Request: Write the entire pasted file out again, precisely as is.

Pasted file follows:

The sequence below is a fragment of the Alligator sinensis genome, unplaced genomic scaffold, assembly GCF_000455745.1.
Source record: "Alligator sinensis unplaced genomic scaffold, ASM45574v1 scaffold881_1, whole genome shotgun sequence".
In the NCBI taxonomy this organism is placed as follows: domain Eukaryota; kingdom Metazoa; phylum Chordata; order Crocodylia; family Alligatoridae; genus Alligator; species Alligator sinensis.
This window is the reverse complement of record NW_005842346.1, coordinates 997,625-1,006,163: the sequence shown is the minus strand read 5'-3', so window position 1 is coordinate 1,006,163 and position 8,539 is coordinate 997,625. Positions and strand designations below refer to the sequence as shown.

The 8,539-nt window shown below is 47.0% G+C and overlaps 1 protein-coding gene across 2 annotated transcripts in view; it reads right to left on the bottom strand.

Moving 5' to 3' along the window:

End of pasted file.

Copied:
The sequence below is a fragment of the Alligator sinensis genome, unplaced genomic scaffold, assembly GCF_000455745.1.
Source record: "Alligator sinensis unplaced genomic scaffold, ASM45574v1 scaffold881_1, whole genome shotgun sequence".
In the NCBI taxonomy this organism is placed as follows: domain Eukaryota; kingdom Metazoa; phylum Chordata; order Crocodylia; family Alligatoridae; genus Alligator; species Alligator sinensis.
This window is the reverse complement of record NW_005842346.1, coordinates 997,625-1,006,163: the sequence shown is the minus strand read 5'-3', so window position 1 is coordinate 1,006,163 and position 8,539 is coordinate 997,625. Positions and strand designations below refer to the sequence as shown.

The 8,539-nt window shown below is 47.0% G+C and overlaps 1 protein-coding gene across 2 annotated transcripts in view; it reads right to left on the bottom strand.

Moving 5' to 3' along the window: